As a teenager, I spent many hours in London’s Victoria & Albert Museum, perched on a backless bench or even cross-legged on the floor, sketchbook in my lap, attempting to learn from the precious artefacts within its walls. I was especially drawn to the Japanese and Chinese galleries, whose objects represented the countries from which my mother’s family originated. At the time, I never imagined the museum might one day host Europe’s first major kimono exhibition, ‘Kimono: Kyoto to Catwalk’.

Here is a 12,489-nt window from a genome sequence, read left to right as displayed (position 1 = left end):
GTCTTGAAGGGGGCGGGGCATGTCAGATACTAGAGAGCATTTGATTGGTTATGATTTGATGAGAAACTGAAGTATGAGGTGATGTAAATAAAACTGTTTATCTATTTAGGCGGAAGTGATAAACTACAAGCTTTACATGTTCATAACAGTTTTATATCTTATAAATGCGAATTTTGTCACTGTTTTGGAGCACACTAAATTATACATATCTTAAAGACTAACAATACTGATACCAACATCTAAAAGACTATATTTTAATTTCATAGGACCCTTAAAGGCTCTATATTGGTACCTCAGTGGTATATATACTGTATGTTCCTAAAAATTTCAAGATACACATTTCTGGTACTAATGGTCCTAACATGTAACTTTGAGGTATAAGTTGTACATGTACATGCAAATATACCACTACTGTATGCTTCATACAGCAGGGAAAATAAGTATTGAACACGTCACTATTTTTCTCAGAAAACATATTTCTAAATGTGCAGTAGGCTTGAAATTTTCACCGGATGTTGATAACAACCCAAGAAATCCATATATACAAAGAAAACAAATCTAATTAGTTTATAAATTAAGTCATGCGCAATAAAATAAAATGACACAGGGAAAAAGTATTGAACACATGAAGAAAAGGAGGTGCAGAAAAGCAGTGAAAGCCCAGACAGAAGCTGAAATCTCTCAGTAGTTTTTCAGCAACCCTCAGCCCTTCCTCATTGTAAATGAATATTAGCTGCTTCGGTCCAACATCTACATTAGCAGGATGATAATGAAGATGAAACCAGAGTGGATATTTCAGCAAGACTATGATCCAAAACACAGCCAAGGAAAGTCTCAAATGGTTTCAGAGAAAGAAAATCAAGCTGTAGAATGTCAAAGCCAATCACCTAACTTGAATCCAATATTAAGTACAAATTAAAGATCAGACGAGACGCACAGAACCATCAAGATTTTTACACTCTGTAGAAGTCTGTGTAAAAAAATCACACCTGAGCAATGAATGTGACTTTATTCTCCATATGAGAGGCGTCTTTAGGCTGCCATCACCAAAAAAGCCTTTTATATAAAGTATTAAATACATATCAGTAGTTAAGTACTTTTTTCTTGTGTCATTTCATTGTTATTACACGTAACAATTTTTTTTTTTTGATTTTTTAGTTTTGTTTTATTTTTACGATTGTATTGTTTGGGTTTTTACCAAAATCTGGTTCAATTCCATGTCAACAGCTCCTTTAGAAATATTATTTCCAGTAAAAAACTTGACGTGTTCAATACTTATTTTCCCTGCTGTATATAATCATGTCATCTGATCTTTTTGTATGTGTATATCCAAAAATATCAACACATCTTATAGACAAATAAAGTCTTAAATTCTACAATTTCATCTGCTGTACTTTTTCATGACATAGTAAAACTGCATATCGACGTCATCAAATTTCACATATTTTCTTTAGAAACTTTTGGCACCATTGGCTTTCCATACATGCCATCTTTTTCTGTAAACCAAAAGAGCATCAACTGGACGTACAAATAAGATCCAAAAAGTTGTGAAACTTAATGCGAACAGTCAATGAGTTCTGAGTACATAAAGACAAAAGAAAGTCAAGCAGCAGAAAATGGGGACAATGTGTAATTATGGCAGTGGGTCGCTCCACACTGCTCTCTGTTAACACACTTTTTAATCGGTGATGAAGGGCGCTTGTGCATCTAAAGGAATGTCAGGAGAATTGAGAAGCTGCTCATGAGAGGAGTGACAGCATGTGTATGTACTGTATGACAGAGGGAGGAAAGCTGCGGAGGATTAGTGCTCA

For sheer beauty, the garments do not disappoint. From the mid-to-late 19th century is a blue silk satin wedding kimono embroidered with sparrows in gold-wrapped silk. As the downlight refracts off the sheen of the creatures’ feathers, I think of warm sunlight catching the flit of living birds. It is easy to envy the wealthy young bride who would have been ensconced in this silken flock. Equally mesmerizing is the black bridal kimono, made half a century later, upon which appears a clutch of sharp-eyed, sharp-clawed hawks. Once seen as a fierce masculine symbol, these predatory birds became popular with young women during the Meiji era, when Japan was industrializing.